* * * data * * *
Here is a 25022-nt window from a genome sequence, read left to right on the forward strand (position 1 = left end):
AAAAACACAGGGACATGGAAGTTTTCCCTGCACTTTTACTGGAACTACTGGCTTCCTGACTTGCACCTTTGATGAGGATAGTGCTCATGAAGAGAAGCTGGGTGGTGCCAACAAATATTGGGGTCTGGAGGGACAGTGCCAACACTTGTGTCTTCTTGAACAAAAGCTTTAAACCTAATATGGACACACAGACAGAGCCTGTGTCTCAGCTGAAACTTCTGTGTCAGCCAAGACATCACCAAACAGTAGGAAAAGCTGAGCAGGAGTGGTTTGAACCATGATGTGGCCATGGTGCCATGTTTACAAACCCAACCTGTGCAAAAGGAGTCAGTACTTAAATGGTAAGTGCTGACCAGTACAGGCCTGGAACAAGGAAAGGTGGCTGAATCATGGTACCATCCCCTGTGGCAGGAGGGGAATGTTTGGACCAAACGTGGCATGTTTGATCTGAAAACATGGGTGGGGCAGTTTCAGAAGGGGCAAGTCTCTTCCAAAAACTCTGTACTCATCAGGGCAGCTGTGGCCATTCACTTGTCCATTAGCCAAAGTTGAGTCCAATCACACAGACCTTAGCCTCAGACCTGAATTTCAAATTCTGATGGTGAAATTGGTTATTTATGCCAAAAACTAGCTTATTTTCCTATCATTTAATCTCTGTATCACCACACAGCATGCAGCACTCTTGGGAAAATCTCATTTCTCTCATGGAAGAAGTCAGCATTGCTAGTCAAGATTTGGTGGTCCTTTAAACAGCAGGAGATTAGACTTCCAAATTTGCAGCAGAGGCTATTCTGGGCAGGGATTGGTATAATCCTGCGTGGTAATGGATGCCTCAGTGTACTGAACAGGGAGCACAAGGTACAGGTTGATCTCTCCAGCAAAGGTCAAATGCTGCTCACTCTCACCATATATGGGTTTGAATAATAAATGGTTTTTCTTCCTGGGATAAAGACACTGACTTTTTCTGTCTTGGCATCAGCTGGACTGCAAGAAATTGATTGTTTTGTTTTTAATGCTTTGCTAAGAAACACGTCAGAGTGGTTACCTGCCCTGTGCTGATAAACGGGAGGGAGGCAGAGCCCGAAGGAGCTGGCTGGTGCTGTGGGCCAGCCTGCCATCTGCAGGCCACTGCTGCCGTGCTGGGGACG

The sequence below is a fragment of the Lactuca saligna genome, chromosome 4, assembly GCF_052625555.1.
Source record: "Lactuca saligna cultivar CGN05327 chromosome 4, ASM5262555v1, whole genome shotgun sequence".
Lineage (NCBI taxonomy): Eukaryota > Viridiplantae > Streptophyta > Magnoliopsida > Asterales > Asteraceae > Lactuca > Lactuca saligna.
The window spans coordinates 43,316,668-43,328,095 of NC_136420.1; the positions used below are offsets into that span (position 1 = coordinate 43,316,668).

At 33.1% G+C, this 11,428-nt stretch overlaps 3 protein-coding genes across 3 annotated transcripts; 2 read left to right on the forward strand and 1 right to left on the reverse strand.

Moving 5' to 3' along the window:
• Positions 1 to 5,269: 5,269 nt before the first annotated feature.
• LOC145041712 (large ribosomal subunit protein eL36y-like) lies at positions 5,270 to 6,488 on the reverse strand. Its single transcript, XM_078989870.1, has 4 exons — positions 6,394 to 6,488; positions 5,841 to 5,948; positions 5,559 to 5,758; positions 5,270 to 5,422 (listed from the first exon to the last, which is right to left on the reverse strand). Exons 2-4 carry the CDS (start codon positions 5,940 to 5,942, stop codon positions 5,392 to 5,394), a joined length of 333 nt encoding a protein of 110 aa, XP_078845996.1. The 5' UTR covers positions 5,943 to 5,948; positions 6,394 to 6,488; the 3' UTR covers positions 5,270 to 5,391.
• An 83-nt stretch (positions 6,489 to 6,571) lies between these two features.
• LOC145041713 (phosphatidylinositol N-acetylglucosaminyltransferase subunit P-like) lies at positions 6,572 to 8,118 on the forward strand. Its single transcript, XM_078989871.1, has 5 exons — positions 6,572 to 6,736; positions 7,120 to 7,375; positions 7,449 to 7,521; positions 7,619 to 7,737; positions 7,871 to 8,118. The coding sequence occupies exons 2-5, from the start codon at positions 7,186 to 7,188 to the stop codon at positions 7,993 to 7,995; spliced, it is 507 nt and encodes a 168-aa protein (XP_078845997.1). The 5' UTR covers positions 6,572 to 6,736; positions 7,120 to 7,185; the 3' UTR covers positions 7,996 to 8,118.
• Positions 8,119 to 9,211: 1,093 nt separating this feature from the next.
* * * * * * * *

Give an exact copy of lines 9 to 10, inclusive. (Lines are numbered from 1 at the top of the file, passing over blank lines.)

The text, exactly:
• Positions 1 to 5,269: 5,269 nt before the first annotated feature.
• LOC145041712 (large ribosomal subunit protein eL36y-like) lies at positions 5,270 to 6,488 on the reverse strand. Its single transcript, XM_078989870.1, has 4 exons — positions 6,394 to 6,488; positions 5,841 to 5,948; positions 5,559 to 5,758; positions 5,270 to 5,422 (listed from the first exon to the last, which is right to left on the reverse strand). Exons 2-4 carry the CDS (start codon positions 5,940 to 5,942, stop codon positions 5,392 to 5,394), a joined length of 333 nt encoding a protein of 110 aa, XP_078845996.1. The 5' UTR covers positions 5,943 to 5,948; positions 6,394 to 6,488; the 3' UTR covers positions 5,270 to 5,391.